Quote of the Day - Dentist, n.: A Prestidigitator who, putting metal in one's mouth, pulls coins out of one's pockets.
Prop 65 law just got a bit more clear, thanks to Associate Justice Stuart R. Pollak of the First, Three (that's the Court of Appeal, First Appellate District, Division Three). The Environmental Law Foundation sued a manufacturer of dental amalgam, alleging that the manufacturer, Wykle Research, didn't properly provide Proposition 65 warnings to dental patients.
After 1993, Wykle included the warnings on the outside of its box of dental amalgam, and later in 1998 added the warnings to the paper insert inside the box, although it does not appear presently in their online MSDS. ELF was unhappy with Wykle's Prop 65 warning, and claimed that it was not reasonably designed or clear enough to provide notice to dental patients. ELF argued that the safe harbor warning was not the best means to reach the patients who might be exposed to the mercury in the amalgam. ELF also claimed that the warning was not conspicuous enough to assure that it would be read by those who received it.
The First, Three is unclear in one portion of its opinion: whether a manufacturer must provide notice to the ultimate patient. The Court termed it an "ancillary issue" that they need not address. Prop 65 law hasn't yet gone that far, and this opinion doesn't reach that question, but rather leaves it open. The other portions of its opinion are a model of clarity, and a good read for those trying to navigate a path through this thicket of rules and regulations.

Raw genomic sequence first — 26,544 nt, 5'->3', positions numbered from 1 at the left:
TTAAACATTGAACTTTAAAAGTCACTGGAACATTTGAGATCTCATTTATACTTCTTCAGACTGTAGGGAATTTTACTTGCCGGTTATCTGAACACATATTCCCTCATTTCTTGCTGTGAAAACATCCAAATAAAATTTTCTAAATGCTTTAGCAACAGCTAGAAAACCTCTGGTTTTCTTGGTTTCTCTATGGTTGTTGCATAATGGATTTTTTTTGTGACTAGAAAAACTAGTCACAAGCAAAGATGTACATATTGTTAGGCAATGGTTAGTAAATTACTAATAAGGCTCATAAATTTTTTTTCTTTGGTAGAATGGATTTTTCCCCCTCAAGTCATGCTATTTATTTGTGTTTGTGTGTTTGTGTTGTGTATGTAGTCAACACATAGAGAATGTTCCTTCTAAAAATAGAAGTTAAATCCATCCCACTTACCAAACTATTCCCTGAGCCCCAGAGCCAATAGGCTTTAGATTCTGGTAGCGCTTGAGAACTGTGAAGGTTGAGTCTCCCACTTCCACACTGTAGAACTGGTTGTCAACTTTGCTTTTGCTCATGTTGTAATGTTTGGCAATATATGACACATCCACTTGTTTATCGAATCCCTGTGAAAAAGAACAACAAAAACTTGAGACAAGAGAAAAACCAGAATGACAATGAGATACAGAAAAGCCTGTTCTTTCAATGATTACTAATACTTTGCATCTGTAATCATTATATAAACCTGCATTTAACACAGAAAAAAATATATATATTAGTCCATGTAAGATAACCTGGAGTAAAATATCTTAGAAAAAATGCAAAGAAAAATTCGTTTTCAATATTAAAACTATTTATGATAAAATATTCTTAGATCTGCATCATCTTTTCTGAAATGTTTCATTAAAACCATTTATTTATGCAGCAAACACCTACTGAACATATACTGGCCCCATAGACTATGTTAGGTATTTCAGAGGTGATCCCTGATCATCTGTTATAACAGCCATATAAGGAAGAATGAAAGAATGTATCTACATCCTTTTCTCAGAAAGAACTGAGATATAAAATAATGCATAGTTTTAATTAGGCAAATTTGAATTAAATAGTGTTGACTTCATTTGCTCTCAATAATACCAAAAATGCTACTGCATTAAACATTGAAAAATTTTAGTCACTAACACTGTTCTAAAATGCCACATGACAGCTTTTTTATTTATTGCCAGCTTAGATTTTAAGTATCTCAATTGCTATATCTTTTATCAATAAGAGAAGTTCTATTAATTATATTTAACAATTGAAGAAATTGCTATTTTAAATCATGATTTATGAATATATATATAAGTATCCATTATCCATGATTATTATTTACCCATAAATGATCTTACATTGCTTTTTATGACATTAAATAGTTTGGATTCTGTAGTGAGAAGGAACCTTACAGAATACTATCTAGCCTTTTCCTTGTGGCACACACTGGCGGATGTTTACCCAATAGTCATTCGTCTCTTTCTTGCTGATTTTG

The appellate court affirmed the trial court's ruling that Wykle provided a clear and reasonable warning and that the notice inside the box was conspicuous enough to comply with the safe-harbor warnings required by the Prop 65 regulations. The Court squarely rejected ELF's argument that Wykle had to provide a Prop 65 warning sign for the dentists to post in their offices for patients to see. Associate Justice Pollak also reasoned that the small type in the box insert was sufficient because it complied with OEHHA's regulations that only obligated the use of "one or more" of the methods specified to provide the "safe-harbor warning," although in footnote 8 he expressed some misgivings whether the small font would actually put the dentists on notice of the warning.
Justice Pollak remarked that while the method Wykle chose complied with one of the acceptable methods of transmitting the warning under the regulations, it may be insufficient "to guaranty that the warnings reach the consumer/patient." He went on, and said, it "may suggest a need for revisions to the statute or the present regulations - a matter not within the province of the court, and as to which we express no opinion..."
Doesn't sound like an activist judge to me.